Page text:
Cree Records had a small hit with the reissue of Leston Paul’s funk number “Lets Party Tonight,” which has now also made it into the clubs in Munich, London and New York, says Kaatz. But the “key album” was the reissue of Dat Kinda Thing, on which pianist Clive Zanda mixed calypso with jazz back in 1975. For a long time, it was impossible to lay hands on the album. “Now people with influence are praising us for bringing it out again,” says Kaatz, “and that kind of acknowledgement gives us a big boost for new projects.”
These days you can reach kids better with rhythm than with reason (Clive Zanda, Calypso Jazz Musician)
Kaatz picks up Clive Zanda in his car. Zanda is a friendly gentleman of 79 who lives in the west of the city. He’s supposed to be giving a lecture at the college of music; his opinions and his music are still in demand. As a teenager, Zanda discovered jazz, but his parents sent him to London to study architecture before he could carry on making music after returning home, sometimes in a trio, sometimes with a big band. When Kaatz contacted him, Zanda was surprised that anyone in faraway Germany was interested in compositions he had left behind long ago. “Old stuff,” he says, laughing, “but I’ve moved on.” Zanda is planning a trio again for his new band and looking out for a saxophonist for it. And he wants to bring in a steel pan, too, because “these days, you can reach kids better with rhythm than with reason.”
Kaatz’s car patiently wends its way from west to east through the heavy traffic the just under 40 000 people of Port of Spain cause. After a good hour, the industrial zones to right and left of the main highway have melted away and the landscape is green. Kaatz stops outside a light-colored wooden house in Sangre Grande, a small town not far from the dream beaches on the east coast. A gaunt man with a rasta mane comes to the garden gate, Emrold Phillip, known on Trinidad as “Valentino,” a name given to him back in the day by calypso superstar Lord Kitchener. “I actually chose ‘The Mighty Robin’,” says Valentino, “but you don’t argue with Kitchener.” Now 77, Valentino rarely performs, but Kaatz has chosen one of his songs for a sampler, and today they are going to pick out photos for the cover.
I only know six chords, three major and three minor – and that’s all I need (Valentino, Calypso Musician)
Valentino takes his visitor into a sparsely furnished living room, where the shutters are closed against the afternoon sun, although sufficient light still finds its way in through the gap between them. There’s a cheap acoustic guitar propped against the sofa. The man of the house says, “I only know six chords, three major and three minor.” That’s all he needs, he explains, that way he can concentrate on his lyrics. A book on the side table with closely printed pages contains the lyrics of his more than 140 songs. Because his songs were political commentaries and spoke of his countrypeople’s plight, Valentino also earned himself the nickname “The People’s Calypsonian.” He is known as a master of extemporization, verbal improvisation. “Calypso works like a daily newspaper,” says Valentino; “when the first airplane landed on Trinidad, it was celebrated in a calypso song.” What is different today from when he was young? They used to put chairs in the music tents, says the veteran, and the audience would listen to the lyrics. Like Zanda, Valentino bemoans that young people no longer have the patience to listen for any length of time, that all they want to do is dance. “Our own music has fallen into oblivion and it’s time for us to come out of there again.”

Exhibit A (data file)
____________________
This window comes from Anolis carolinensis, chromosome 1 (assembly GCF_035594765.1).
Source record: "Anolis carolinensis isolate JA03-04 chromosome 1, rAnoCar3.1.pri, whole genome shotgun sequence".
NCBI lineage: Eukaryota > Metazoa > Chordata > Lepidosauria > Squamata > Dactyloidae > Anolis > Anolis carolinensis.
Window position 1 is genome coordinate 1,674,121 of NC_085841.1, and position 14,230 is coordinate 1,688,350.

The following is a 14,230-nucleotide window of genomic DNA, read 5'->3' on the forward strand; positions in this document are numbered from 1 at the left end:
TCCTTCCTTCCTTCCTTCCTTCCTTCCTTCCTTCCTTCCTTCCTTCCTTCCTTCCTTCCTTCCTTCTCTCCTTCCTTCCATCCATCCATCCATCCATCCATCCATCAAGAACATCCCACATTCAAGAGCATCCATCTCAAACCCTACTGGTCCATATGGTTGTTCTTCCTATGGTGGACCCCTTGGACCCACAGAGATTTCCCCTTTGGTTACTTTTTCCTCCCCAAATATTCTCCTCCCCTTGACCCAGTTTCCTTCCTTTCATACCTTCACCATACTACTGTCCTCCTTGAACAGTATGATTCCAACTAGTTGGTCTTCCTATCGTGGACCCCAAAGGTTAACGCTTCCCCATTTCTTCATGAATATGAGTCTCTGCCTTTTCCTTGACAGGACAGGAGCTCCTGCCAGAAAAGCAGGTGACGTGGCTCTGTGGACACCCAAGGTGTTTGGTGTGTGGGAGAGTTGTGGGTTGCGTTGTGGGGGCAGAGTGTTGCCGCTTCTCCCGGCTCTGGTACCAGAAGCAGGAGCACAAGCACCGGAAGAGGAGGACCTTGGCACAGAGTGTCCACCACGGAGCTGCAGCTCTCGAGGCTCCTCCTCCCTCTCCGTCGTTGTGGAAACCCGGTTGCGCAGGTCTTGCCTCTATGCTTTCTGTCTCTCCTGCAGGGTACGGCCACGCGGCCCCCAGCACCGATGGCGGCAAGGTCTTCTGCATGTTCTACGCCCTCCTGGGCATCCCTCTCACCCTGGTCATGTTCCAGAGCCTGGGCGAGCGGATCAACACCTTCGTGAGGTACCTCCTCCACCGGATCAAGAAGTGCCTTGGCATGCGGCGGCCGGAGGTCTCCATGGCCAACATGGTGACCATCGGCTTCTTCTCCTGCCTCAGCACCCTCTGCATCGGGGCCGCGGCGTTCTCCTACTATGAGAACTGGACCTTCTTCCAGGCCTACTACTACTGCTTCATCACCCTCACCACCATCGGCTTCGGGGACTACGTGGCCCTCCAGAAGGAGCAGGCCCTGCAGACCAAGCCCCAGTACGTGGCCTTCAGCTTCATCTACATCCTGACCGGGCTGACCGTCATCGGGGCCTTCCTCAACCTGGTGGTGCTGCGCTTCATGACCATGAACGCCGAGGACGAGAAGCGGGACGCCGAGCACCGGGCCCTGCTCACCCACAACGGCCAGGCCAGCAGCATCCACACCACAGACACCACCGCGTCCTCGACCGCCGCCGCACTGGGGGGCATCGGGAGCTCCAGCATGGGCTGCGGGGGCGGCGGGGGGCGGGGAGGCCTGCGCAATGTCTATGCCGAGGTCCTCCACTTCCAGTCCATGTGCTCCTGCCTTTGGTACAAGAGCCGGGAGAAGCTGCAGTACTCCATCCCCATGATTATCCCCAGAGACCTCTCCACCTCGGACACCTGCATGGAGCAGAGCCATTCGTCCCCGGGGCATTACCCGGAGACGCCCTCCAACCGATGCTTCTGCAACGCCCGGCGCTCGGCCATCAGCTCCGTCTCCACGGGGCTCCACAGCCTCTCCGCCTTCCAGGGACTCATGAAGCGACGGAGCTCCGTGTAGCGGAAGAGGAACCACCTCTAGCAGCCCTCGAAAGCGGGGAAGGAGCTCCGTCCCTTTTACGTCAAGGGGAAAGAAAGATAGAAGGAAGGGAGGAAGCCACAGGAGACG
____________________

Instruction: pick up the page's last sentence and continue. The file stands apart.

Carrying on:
Lou Lyons, 34, is a singer and guitarist who wants to take his music off the islands and out into the world. He grew up with the songs of the great calypso musicians, the likes of Lord Kitchener, Mighty Sparrow and Valentino, but today he hasn’t much time for the old sounds: “For me, it’s like with cricket – something for old people who aren’t interested in anything new.” Lyons admires the folk music of many singer-songwriters, but he also likes it when the music goes wild, as it does with soca, reggae and dancehall. His own music varies, is sometimes very loud, then soft. With his partner, Muhammad Muwakil, also a 34-four-year-old guitarist, he runs the Freetown Collective project. When the pair stand on stage with three female backing singers, they coax gentle folk and blues from their instruments, but as a duo, they let rip. They are seeking collaborations with international dancefloor teams. They recorded the lyrics to “Believer” on Trinidad and then sent them to the U.S. trio Major Lazer, who added on the beats underneath.
Freetown Collective are proud of their concerts on St. Lucia and in Scotland; Keshav Singh has long become a global traveler in the cause of music, performing with Jus Now in Europe and the Caribbean and also in India, the home of his forebears. “Our music is constantly developing,” says Singh, adding how fascinating it is to discover new ideas all over the world. “Then back in Trinidad, I sit down in the studio and use the ones I like. Then I’m back on the road with my music, world music that sounds like the Caribbean.”